When building a new home there might be local regulations that require you to detain stormwater. In a related article, we explored stormwater detention and why it is done. This article will help you to work out whether you need to detain stormwater and provide general requirements for new homes.
Do You Need to Detain Stormwater?
Whether you need to detain stormwater and to what extent depends upon the location of your property. If your property is in an area prone to flooding during downpours, then you will likely need to detain water to help with managing stormwater runoff in your area.
Sometimes stormwater detention requirements need to be met when simply installing a rainwater tank. So, prior to having your tank installed it is a good idea to know exactly what is required of your property location.
To find out whether you need to detain water, you should contact your local council. Your builder should also know council requirements and be able to inform you.
Stormwater Detention Requirements
When it comes to detaining stormwater in your tank, and by this we mean storing water runoff which is slowly released into your stormwater drainage, there will obviously be a certain amount of water you are required to detain.
Councils normally provide a table outlining detention requirements, or an formula of some sort. The amount of stormwater detention required will vary based upon different factors. While council requirements differ, they normally they factor in:
- Development type – commercial or residential development
- Property size – the surface space of your property and specific areas required to detain stormwater (for example, dwellings proposed on allotments under 500m2)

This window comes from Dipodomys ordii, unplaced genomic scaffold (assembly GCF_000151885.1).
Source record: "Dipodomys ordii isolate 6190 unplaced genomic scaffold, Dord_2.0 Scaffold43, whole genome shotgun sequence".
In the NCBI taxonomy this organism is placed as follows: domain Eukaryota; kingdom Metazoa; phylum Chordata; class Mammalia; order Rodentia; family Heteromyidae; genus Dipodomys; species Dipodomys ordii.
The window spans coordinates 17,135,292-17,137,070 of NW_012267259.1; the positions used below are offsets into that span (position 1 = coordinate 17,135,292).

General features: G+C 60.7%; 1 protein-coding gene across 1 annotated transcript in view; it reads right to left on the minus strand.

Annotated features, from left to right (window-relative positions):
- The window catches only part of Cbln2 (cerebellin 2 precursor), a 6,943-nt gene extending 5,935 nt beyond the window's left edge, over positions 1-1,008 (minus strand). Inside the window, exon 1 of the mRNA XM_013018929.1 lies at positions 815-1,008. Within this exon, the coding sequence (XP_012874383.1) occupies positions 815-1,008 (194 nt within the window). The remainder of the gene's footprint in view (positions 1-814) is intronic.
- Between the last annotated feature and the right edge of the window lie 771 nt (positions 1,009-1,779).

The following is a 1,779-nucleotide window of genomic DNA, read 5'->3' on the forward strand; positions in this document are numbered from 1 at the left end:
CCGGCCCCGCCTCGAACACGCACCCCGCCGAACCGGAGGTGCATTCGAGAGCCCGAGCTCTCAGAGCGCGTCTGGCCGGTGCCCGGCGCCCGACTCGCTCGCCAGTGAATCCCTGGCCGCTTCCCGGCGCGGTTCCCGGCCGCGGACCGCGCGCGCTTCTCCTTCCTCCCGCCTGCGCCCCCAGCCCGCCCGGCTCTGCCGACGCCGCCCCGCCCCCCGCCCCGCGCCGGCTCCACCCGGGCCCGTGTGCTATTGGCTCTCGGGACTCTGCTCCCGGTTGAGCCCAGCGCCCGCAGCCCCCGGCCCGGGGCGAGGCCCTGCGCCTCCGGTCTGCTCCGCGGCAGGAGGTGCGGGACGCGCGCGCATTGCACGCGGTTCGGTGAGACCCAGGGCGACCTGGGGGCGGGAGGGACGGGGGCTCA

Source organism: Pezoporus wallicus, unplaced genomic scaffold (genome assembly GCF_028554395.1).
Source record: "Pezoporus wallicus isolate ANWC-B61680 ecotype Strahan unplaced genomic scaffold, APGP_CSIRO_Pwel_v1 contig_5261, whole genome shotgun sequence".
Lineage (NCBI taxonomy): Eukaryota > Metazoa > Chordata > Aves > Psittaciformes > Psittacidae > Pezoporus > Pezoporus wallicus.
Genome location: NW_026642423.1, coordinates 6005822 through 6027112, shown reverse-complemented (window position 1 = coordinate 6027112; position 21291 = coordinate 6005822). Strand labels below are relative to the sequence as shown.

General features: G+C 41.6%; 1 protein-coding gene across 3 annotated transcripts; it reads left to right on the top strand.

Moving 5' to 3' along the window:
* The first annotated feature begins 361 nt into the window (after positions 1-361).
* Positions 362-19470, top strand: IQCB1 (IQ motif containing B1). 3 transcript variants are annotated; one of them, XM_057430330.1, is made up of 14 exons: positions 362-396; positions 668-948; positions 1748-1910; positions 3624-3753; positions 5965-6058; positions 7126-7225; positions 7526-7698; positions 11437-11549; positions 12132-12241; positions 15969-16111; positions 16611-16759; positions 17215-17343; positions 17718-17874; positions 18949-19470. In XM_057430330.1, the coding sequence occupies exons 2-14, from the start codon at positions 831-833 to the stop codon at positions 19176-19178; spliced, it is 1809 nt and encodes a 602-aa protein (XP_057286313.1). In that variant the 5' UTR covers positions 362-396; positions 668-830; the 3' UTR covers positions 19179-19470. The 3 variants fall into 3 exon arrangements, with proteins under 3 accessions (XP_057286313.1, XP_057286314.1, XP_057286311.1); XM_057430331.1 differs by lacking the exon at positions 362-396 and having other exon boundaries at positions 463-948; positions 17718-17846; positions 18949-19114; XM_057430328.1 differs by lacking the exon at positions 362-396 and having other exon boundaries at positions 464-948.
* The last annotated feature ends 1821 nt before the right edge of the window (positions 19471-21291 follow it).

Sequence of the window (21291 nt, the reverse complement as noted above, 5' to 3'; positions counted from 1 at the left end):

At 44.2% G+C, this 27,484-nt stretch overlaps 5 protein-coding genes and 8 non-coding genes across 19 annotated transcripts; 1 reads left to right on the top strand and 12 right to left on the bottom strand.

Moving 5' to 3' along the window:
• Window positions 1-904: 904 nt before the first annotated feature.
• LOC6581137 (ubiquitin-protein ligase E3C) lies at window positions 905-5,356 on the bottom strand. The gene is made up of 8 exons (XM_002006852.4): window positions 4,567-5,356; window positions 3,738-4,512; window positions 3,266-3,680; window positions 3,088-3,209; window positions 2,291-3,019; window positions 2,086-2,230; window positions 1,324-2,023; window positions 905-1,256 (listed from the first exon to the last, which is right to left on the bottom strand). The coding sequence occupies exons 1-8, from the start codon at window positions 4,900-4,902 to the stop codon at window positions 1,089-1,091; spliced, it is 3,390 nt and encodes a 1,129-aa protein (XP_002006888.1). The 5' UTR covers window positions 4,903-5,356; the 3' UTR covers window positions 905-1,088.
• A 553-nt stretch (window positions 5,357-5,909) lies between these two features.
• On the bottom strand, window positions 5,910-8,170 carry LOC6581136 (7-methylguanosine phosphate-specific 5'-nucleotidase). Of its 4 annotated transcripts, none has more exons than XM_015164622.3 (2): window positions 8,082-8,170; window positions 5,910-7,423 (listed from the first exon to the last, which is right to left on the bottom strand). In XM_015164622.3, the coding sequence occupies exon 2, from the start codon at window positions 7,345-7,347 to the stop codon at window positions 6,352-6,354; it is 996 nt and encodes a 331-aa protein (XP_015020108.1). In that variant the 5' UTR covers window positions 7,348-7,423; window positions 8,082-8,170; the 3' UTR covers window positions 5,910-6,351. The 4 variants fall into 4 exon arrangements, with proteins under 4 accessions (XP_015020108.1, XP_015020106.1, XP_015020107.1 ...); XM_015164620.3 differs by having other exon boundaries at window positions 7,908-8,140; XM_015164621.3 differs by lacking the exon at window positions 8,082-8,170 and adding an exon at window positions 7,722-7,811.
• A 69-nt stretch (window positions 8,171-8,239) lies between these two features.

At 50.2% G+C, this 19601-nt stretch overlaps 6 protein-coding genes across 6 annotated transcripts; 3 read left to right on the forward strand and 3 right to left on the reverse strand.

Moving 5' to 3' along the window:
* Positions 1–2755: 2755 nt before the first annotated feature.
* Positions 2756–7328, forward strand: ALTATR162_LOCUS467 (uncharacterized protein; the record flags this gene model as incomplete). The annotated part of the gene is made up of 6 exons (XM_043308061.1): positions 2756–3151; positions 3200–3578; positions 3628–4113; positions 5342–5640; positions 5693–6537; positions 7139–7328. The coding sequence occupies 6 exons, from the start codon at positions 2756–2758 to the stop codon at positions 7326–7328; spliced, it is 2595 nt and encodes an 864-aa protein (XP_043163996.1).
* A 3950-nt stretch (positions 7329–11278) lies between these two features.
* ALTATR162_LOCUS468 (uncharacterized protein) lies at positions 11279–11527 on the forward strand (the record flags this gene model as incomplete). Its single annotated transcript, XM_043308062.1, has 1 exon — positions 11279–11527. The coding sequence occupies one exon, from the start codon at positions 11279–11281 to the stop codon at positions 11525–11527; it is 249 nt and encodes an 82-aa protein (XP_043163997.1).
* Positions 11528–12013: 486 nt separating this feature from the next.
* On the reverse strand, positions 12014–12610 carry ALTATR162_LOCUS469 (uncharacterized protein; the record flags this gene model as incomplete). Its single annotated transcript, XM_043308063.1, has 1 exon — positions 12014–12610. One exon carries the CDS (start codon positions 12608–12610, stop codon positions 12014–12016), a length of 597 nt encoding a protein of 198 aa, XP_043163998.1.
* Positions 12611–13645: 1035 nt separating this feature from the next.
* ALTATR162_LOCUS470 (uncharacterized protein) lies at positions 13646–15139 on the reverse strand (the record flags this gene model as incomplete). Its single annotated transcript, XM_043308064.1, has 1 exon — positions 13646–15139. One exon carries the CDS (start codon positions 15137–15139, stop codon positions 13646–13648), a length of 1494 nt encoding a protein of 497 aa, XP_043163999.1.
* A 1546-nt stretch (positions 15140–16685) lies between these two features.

- Roof of hard surface area – the area of hard surfaces on your property, normally can only be up to a certain percentage. Since rainwater obviously can’t penetrate hard surfaces, so such can cause problems in very built up area with insufficient drainage.
- Minimum percentage of roof area – to be directed to your detention system and/or maximum outflow (for example, a minimum of 60% of your roof area is directed to your stormwater detention system with a maximum outflow rate of 3 litres per second).
Additional detention requirements sometimes exists for developments that have many hard surfaces such as shared driveways and large parking areas.
To provide an example of stormwater detention requirements, Campbelltown City Council state:
Council’s stormwater detention requirements apply to dwellings proposed on allotments under 500 square metres in area.
Each dwelling must detain a minimum of 2000 litres (2 cubic metres) of stormwater from the roof area of each dwelling. A minimum of 60% of the roof area of each dwelling must be directed through the detention system, with a maximum outflow rate of 3 litres per second.
In developments with large amounts of hard surfaces (such as shared driveways and parking areas), additional detention for those surfaces may also be required.
It is important to know your local council’s specific stormwater detention requirements so that whoever is doing your structural drawings can account for it.
If you need a water storage tank fitted for harvesting water or stormwater detention, talk to our expert team at Clark Tanks.